I shall bring this up on the forums, because it's a good point. For those between systems, it's a pain.
Aleta Curry 16:56, 16 March 2008 (CDT)

References

Todd, you give a footnote to a book that is already in the list of general references, this duplication is unnecessary. To me it seems that this footnote can go, or, alternatively, we must attach a footnote to every fact about Rumford. I don't see why this one fact is so important that it needs to be singled out with a note. In general, I like the style of the great paper encyclopedias, which is in sharp contrast to the ridiculous WP style that requires a footnote to the statement that 16 ounce make a pound (really!). Paper encyclopedias like Brittanica, Brockhaus, Larousse, Winkler-Prins, etc., rely on the expertise of the authors. If you don't believe the author you may check him/her in the secondary literature given at the end of the article. (Notes to primary literature are different because they add to content, it is of interest to see where and when work of the person under discussion appeared).

One more thing, you added the name of the shopkeeper under whom Benjamin worked for a short while. Why did you do this? Is the man known in some other capacity? Then we should link him. --Paul Wormer 10:52, 28 March 2008 (CDT)

I'm fine with that. I actually don't use a lot of footnotes in the articles I write either. To be honest, I think the only reason I did it here is because I didn't realize the book was already listed at the bottom. Also, I added the name of the shopkeeper because I had the name available - I do not believe he is a noteworthy individual. This probably also could be removed, I don't have strong feelings toward it either way.
Also, on the topic of sources, I found this]. It contains Rumford's essays on fireplace design. I think it would be a good addition, but I am unsure of how to cite it - perhaps you can help? --Todd Coles 15:38, 28 March 2008 (CDT)
Todd, I saw the Buckley site (Rumford fireplaces) too, that is why I wrote that the fireplaces are still on the market. It is nice that the Rumford essays are there, but because it is a commercial site I have some doubts about linking to it. I will post about it on the forum. It is nice that you found a licence-free picture of a Rumford fireplace!--Paul Wormer 16:06, 28 March 2008 (CDT)
I just found a copy of the essays found on that site, plus a few more, at Project Gutenberg, so we don't have to worry about the commercial one. --Todd Coles 22:46, 28 March 2008 (CDT)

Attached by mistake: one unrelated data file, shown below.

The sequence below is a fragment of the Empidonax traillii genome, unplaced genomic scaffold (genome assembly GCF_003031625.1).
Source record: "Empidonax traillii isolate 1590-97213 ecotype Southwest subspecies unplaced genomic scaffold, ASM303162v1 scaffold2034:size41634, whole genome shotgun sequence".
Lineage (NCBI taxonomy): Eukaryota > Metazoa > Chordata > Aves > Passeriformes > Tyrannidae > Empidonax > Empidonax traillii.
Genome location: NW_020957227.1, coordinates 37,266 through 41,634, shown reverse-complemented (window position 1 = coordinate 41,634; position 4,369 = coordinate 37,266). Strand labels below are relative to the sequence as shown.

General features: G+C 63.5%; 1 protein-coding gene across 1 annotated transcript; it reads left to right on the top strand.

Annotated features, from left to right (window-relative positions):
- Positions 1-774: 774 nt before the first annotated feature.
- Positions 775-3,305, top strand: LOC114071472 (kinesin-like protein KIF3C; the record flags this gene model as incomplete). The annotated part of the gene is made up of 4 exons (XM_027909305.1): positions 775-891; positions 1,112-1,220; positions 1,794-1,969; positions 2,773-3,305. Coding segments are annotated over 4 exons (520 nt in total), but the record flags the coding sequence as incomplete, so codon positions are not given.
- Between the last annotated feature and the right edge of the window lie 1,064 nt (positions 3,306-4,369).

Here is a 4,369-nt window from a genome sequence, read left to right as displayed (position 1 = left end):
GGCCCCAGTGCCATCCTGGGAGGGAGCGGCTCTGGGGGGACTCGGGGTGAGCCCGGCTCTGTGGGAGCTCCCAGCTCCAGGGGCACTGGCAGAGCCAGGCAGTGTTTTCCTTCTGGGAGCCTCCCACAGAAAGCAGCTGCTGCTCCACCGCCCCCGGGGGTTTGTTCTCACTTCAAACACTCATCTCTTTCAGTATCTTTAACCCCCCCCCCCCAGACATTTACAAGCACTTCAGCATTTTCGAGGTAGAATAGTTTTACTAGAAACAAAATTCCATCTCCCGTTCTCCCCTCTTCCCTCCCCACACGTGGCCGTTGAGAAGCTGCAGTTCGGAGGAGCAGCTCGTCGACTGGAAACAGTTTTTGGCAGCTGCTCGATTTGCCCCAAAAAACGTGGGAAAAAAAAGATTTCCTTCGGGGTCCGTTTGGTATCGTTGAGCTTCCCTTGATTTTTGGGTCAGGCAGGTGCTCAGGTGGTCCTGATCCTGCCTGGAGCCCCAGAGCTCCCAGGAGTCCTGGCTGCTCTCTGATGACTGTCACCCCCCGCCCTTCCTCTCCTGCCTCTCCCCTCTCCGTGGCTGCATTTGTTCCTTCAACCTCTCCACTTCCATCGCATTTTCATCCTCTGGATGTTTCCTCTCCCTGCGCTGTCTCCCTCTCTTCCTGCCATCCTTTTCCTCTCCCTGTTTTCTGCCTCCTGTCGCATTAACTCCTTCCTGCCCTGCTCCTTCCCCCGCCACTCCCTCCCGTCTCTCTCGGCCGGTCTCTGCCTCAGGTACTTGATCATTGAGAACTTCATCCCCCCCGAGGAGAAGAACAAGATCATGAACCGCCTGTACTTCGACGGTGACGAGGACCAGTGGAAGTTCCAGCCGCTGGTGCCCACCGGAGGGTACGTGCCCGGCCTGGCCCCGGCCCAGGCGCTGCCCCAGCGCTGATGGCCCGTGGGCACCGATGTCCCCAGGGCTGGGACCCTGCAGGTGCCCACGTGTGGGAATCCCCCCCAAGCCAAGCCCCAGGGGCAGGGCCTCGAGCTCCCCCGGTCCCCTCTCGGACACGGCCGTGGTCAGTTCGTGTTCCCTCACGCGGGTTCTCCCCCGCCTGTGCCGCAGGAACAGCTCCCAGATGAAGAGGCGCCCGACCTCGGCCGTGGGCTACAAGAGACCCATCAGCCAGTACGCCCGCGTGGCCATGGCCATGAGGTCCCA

Very good! We could put them as external links plus short descriptions, what do you think?--Paul Wormer 23:27, 28 March 2008 (CDT)
I've currently placed it on the bibliography subpage under the heading "Primary sources", with a link to the online versions. This is based off how I've seen Richard Jensen format bibliographies on other history pages. --Todd Coles 23:43, 28 March 2008 (CDT)

Science

Also, I just wanted to note that in the changes I'm making for clarity and organization, you might notice that I am stripping down some of the scientific information. My reasoning behind this is that it should be described in detail in the "Rumford's science" section and I'm trying to allow for less duplication of information. --Todd Coles 23:43, 28 March 2008 (CDT)

Full regalia

I removed the phrase with "full regalia", see portrait, no tricorne, no sword, no medals, I wouldn't call that full regalia. I also removed lifelong in "lifelong friends". G. I. Brown doesn't seem to notice that Maximilian Duke of Deux-Pontes is the same as Maximilian von Zweibruecken ("Two-Bridges" in French and German). I read somewhere that Rumford was received coolly by the new Elector of Bavaria (his old friend Von Zweibruecken), and that their friendship had coolled down considerably.--Paul Wormer 10:38, 29 March 2008 (CDT)

I was under the impression that it was the older brother of Maximilian who did not get along with Rumford. I'll look into that today. And I agree on the full regalia thing, makes me somewhat question the source. --Todd Coles 10:50, 29 March 2008 (CDT)